Recognizing and admitting that there is a problem before it becomes an
even bigger problem is applicable advice for almost every aspect of life.
This approach becomes strikingly more relevant when financing a loan for
an unknown borrower.
As a lender, you have the ability to identify problem areas when underwriting
a loan that may indicate a future default. Most lenders depend on the
right to foreclose as a sort of safety valve to fall back upon. The right
is there, and as long as they have that right to foreclose, they assume
they are protected. Many lenders also assume that is less expensive to
react to a borrower’s default than to proactively address a loan
that is in the early stages of turning bad, or even before it funds.
For the most part, the assumptions are correct. Playing defense rather
than offense is more cost effective. Being able to foreclose on the property,
in most cases, is enough security to provide a loan. In a certain number
of cases, however, the mere right to foreclose will not suffice. Not all
foreclosures progress smoothly. While it is common that borrowers will
put up some fight against foreclosure, most do not have the resources
for long, drawn-out litigation.
There will be a certain number of cases, however, where foreclosure is
not an easy solution. Where the borrower will hold out and fight, possibly
delaying the foreclosure for more than a year. There may even be instances
where you will have to get or fight a court order to foreclose in the
first place. The borrower may find an attorney willing to work on the
come. Alternatively, the borrower may just be savvy enough to fight a
foreclosure action on their own, or at least prolong the agony. Many delaying
tactics can end up costing a lender tens, and even hundreds of thousands
of dollars to fight.
This is a reality. Not every defaulted loan will result in a smooth transition
So, by being proactive with every loan you fund, you can, over the long
term, save money, time and resources. Evaluating and identifying what
are deemed as “litigious borrowers” is a prudent way to prevent
getting caught up in a nasty foreclosure battle down the road.
How do you identify those borrowers that may force litigation after their
loan defaults? Well, they typically do not have construction experience.
If they are planning on doing a property flip and they are acting as a
speculator rather than someone with expertise in the construction trades,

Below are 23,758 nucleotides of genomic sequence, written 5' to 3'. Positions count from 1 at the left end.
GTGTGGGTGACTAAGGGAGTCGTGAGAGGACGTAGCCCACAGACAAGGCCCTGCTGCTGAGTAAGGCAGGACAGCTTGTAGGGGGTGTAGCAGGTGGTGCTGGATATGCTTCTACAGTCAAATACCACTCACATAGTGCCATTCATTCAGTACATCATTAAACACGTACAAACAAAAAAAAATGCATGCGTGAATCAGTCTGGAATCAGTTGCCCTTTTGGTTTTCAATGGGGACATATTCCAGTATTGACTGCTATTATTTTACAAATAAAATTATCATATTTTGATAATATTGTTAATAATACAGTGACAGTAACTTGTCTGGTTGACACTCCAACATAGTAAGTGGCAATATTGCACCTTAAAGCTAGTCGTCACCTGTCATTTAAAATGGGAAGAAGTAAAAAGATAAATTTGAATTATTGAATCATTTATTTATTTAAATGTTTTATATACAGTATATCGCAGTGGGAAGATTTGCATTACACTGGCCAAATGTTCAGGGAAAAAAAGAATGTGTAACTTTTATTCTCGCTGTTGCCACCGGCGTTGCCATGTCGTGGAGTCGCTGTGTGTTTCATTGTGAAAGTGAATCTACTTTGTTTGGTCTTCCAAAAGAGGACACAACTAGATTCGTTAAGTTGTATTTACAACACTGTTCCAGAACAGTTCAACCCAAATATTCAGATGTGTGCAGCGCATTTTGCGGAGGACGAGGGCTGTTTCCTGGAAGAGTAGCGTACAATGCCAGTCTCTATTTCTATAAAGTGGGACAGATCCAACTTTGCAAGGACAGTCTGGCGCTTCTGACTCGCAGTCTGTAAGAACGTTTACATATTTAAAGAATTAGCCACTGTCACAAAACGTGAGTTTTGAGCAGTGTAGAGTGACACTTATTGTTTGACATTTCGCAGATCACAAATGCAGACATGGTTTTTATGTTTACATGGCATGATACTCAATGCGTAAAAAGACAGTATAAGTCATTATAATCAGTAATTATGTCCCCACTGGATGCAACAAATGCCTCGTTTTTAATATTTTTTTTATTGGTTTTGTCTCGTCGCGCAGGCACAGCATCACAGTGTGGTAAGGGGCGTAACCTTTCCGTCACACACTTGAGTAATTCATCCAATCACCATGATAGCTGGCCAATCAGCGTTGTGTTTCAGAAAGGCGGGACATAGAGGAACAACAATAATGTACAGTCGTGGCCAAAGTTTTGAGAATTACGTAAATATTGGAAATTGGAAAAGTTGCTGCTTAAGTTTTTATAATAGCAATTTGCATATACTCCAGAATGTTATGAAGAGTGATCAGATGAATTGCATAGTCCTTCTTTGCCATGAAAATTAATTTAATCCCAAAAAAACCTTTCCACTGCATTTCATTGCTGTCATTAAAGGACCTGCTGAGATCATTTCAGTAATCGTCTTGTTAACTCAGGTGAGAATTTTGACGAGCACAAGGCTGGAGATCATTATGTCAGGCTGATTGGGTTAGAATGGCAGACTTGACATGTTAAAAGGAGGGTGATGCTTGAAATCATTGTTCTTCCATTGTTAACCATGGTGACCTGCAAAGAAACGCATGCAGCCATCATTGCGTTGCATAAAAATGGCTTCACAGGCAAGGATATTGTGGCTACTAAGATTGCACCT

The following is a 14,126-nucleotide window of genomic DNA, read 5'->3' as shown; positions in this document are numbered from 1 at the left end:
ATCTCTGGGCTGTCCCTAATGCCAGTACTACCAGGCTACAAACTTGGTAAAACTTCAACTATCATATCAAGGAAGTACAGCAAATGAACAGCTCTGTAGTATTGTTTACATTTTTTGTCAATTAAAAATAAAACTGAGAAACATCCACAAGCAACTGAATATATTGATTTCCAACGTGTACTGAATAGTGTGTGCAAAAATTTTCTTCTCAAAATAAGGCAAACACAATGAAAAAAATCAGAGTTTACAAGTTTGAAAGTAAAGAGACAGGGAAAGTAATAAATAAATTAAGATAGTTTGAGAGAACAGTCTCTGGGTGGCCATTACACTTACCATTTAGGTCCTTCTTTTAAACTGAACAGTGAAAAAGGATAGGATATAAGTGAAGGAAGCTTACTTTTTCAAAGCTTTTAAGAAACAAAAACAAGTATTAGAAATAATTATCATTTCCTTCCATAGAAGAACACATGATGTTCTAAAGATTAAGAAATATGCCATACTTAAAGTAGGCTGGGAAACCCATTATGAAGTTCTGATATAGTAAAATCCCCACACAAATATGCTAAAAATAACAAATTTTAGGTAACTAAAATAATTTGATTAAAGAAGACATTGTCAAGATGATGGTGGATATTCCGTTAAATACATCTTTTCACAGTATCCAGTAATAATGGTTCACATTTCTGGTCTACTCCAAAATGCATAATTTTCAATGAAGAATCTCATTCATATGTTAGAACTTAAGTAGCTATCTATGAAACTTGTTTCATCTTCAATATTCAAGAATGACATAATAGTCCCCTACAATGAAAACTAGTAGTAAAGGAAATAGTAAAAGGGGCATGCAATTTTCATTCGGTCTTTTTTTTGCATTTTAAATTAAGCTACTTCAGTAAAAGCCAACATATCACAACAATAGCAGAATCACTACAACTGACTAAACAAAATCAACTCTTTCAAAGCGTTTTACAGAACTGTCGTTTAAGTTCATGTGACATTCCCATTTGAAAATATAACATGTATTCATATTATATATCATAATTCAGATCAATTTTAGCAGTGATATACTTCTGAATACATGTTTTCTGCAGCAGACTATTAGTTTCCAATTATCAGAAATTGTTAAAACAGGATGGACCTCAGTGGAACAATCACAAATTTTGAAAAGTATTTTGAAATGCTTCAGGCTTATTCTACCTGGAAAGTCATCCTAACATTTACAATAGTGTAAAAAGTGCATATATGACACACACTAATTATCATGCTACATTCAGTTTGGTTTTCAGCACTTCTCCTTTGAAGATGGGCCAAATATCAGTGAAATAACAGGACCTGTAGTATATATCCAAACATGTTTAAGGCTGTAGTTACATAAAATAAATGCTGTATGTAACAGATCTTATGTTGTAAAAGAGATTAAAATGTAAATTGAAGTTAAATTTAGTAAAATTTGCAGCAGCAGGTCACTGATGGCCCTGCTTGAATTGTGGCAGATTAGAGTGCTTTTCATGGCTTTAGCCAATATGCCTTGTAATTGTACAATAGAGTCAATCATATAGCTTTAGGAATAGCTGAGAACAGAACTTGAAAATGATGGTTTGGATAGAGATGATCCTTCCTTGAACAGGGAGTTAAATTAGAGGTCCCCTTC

this could be an indicator things may not turn out well. They may persuade
a lender to provide financing based on their promise to perform. Most
litigious people will say or do anything to get a loan funded. They have
no qualms about lying to get the capital they need for their project.
Not that all real estate speculators without construction background will
fail or cause you problems, but it can be an indication of possible problems
to come and their willingness to hold out if a default occurs. For whatever
reason, this is the type of person that will hang on to the security if
all else fails. They may find an attorney willing to place a lien on the
property in exchange for representation, or may take out additional loans
without the preferred lender’s permission. In each case, they will
fight you tooth and nail to defend the property from foreclosure.
Head off these problem cases out of the gate by thoroughly evaluating the
borrower’s project plan and by addressing these concerns:
What experience do they have buying and selling real estate?
Most successful flippers have sold multiple properties over the past 18
months. Ask for their sales history and take a hard look at their success rate.
How many projects have they completed in the last year? Last two years?
Last three years?
Many flippers and investors have completed multiple projects over the past
several years. The number of properties they have flipped should be a
good indication of their real estate background and knowledge of the local markets.
If they are planning on buying and holding or making tenant improvements,
what is their exit plan?
Find out what they intend to do after they buy the property. If they are
planning on flipping and the market drops, will they lease? Will they
sell? Learning the extent to which they are dedicated to the property
will give you a pretty clear indication of how hard they will fight you
to keep it after default.
What other assets do they have?
Determine the complete value of the assets they hold. Many times, a borrower
with lots of assets will put up less of a fight for one project that goes
bad, rather than a borrower who has placed “all their eggs”
in their one proverbial basket.
Who are their partners? How old are the relationships?
Many so-called litigious borrowers are charismatic and engaging. They tend
to bring other “partners” into their project by convincing
them they know how to run a successful real estate project. Find out who
their partners are. What background do the “partners” have
in real estate and construction? Have worked on previous projects with
the borrower? What will be the “partners” primary responsibility?
Talk to the “partners” and gauge their level of expertise.
See if the story of their relationship matches the borrower’s story.
Taking careful pre-project evaluation and investigatory steps can help
lenders learn more about their borrowers before lending them money, and
better determine if the relationship will be mutually beneficial or result
in drawn-out and expensive foreclosure litigation.
Contact the author
Paul Sievers for more information.